In the rhetoric of right-wing Israeli ministers and commentators, Barghouti is a “murderer and terrorist” who some say should have been executed. To many Palestinians he is a hero, sometimes compared to Nelson Mandela, and a figure untainted by the corruption and political machinations that have been a hallmark of the era of the ageing Palestinian president, Mahmoud Abbas.

In her office, hung with pictures of her husband, the strain is beginning to show on Fadwa. With little information from the Israeli prison service, and no access, what news she has comes from other prisoners who have seen her husband and managed to pass back a few details.

Some reports say the strike is already exacting a heavy toll on its participants, who are taking only water and salt, although none so far have suffered serious health problems. “The next days will be hard,” said Fadwa. “The last time I saw him was two weeks before the strike. Since the first day no one has been able visit him. All the information I have is unofficial. Some of the prisoners are suffering and it is getting worse.”

Fadwa said the strikers drew up a list of demands eight months ago, about prison conditions, including visits, access to phones, education and health screening. “They sent letters to the Palestinian leadership saying if Israel did not comply by 16 April the strike would begin, telling the Palestinian Authority that they could help prevent it by putting pressure on the Israelis.”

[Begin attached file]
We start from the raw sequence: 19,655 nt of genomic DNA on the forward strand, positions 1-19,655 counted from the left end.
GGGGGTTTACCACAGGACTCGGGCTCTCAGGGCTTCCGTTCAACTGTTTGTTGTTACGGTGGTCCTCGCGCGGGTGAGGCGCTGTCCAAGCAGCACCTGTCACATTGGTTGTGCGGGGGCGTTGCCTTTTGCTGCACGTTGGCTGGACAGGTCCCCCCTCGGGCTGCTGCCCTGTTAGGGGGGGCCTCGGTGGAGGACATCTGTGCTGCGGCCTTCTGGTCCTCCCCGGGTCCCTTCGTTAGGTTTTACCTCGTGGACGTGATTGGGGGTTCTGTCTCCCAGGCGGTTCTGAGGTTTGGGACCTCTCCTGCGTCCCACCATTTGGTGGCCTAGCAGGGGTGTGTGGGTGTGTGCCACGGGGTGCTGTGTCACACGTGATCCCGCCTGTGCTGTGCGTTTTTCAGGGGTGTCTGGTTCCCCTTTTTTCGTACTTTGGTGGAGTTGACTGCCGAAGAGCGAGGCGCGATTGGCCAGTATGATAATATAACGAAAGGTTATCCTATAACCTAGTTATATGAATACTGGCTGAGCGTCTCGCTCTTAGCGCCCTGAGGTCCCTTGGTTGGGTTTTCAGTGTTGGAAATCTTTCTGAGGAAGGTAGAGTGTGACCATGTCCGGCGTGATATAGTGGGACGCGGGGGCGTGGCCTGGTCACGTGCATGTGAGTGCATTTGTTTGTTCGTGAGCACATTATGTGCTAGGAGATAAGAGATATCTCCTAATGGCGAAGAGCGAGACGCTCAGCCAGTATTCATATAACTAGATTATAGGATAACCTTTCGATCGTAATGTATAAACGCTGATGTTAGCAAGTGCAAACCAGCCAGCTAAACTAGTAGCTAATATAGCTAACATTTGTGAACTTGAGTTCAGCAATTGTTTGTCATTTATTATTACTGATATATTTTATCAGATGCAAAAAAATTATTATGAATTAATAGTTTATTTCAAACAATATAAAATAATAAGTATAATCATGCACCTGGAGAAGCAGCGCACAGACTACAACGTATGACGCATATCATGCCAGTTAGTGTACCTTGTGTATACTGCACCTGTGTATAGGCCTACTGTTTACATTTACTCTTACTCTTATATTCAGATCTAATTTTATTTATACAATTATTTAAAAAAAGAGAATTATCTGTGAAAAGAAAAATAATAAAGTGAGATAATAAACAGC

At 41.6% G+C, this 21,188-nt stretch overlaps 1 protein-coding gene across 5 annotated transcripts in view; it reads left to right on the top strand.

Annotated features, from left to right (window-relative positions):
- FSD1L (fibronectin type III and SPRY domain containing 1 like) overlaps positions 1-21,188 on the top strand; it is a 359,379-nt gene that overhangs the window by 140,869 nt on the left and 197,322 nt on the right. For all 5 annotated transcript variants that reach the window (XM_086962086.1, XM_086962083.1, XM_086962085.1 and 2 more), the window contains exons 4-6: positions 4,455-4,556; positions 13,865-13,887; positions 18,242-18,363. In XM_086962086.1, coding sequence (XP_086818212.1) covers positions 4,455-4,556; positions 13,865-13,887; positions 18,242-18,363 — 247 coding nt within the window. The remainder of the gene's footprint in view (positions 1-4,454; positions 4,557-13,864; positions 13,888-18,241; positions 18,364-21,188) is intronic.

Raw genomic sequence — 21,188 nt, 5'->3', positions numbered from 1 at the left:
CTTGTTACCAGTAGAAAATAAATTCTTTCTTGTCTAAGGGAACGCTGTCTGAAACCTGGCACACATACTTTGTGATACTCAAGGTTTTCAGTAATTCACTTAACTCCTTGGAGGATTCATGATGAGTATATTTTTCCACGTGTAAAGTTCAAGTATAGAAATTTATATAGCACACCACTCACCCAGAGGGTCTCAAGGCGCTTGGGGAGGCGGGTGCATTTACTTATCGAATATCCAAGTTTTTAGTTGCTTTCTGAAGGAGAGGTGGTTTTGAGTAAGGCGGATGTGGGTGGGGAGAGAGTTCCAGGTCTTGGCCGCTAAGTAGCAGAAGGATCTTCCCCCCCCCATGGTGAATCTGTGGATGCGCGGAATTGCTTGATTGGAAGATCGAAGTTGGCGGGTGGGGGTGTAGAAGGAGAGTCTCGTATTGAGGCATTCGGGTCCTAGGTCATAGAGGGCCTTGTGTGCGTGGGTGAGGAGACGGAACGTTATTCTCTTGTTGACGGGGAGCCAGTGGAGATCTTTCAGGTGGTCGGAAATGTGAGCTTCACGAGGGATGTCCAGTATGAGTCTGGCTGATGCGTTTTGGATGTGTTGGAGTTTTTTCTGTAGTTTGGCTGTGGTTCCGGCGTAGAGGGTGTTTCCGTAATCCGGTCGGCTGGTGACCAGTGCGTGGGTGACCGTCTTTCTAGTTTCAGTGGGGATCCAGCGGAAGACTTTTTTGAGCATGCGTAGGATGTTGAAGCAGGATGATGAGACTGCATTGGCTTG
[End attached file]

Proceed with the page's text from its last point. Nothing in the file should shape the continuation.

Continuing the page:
Even if there have been contacts behind the scenes, it appears there has been no negotiation. Instead Israel has increased pressure on the strikers by cutting them off from the outside world. Supporters say radios have been confiscated and access to lawyers ended. Issa Qaraqe, head of prisoners affairs for the Palestinian Authority, said the leaders have been confined in solitary, and others have been moved to special wings. “They have set up collective confinement sections where hunger strikers have been put with only the clothes they are wearing, mattresses and toothpaste, with personal belongings confiscated.”